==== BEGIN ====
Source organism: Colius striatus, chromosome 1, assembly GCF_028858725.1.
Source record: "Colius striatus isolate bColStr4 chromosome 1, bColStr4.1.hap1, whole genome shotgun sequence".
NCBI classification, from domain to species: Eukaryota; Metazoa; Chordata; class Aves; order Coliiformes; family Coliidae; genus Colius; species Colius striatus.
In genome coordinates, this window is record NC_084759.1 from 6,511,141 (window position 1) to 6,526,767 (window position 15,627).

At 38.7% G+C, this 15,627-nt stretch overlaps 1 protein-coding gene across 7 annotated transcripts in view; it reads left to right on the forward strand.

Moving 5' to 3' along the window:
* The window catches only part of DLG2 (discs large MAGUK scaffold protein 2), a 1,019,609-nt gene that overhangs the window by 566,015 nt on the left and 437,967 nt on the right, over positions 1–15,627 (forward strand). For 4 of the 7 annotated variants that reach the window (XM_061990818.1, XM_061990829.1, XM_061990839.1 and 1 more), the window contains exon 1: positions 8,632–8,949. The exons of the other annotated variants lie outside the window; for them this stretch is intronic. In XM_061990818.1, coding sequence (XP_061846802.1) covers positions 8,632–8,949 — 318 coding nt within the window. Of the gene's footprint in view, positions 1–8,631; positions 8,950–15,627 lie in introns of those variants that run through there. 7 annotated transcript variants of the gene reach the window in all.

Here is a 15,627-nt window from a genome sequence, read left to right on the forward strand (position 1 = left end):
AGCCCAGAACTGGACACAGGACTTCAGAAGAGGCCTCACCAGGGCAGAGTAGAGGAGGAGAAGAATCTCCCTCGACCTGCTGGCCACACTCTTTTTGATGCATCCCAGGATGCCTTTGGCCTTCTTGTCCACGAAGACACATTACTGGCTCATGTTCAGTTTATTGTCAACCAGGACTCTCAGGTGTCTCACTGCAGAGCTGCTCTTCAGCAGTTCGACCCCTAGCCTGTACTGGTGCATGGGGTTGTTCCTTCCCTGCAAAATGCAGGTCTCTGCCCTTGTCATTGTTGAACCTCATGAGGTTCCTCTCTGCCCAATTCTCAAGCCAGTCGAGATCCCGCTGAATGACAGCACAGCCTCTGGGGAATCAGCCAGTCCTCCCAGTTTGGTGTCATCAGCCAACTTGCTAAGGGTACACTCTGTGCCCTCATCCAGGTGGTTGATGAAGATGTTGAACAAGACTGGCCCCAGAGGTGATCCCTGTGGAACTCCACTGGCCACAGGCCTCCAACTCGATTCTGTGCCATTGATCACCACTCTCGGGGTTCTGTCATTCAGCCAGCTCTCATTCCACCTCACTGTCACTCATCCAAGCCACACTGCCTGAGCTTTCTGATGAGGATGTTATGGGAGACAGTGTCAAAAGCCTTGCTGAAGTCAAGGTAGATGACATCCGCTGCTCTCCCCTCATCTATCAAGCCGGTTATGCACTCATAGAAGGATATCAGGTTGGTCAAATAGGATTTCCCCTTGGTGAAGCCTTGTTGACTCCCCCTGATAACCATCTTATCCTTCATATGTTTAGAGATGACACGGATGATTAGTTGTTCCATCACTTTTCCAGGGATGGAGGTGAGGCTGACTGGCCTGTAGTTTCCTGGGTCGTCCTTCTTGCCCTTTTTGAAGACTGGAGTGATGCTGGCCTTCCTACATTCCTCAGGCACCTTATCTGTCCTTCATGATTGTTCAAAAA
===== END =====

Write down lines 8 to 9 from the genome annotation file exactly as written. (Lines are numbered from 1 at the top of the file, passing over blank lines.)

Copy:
Here is a 15,627-nt window from a genome sequence, read left to right on the forward strand (position 1 = left end):
AGCCCAGAACTGGACACAGGACTTCAGAAGAGGCCTCACCAGGGCAGAGTAGAGGAGGAGAAGAATCTCCCTCGACCTGCTGGCCACACTCTTTTTGATGCATCCCAGGATGCCTTTGGCCTTCTTGTCCACGAAGACACATTACTGGCTCATGTTCAGTTTATTGTCAACCAGGACTCTCAGGTGTCTCACTGCAGAGCTGCTCTTCAGCAGTTCGACCCCTAGCCTGTACTGGTGCATGGGGTTGTTCCTTCCCTGCAAAATGCAGGTCTCTGCCCTTGTCATTGTTGAACCTCATGAGGTTCCTCTCTGCCCAATTCTCAAGCCAGTCGAGATCCCGCTGAATGACAGCACAGCCTCTGGGGAATCAGCCAGTCCTCCCAGTTTGGTGTCATCAGCCAACTTGCTAAGGGTACACTCTGTGCCCTCATCCAGGTGGTTGATGAAGATGTTGAACAAGACTGGCCCCAGAGGTGATCCCTGTGGAACTCCACTGGCCACAGGCCTCCAACTCGATTCTGTGCCATTGATCACCACTCTCGGGGTTCTGTCATTCAGCCAGCTCTCATTCCACCTCACTGTCACTCATCCAAGCCACACTGCCTGAGCTTTCTGATGAGGATGTTATGGGAGACAGTGTCAAAAGCCTTGCTGAAGTCAAGGTAGATGACATCCGCTGCTCTCCCCTCATCTATCAAGCCGGTTATGCACTCATAGAAGGATATCAGGTTGGTCAAATAGGATTTCCCCTTGGTGAAGCCTTGTTGACTCCCCCTGATAACCATCTTATCCTTCATATGTTTAGAGATGACACGGATGATTAGTTGTTCCATCACTTTTCCAGGGATGGAGGTGAGGCTGACTGGCCTGTAGTTTCCTGGGTCGTCCTTCTTGCCCTTTTTGAAGACTGGAGTGATGCTGGCCTTCCTACATTCCTCAGGCACCTTATCTGTCCTTCATGATTGTTCAAAAA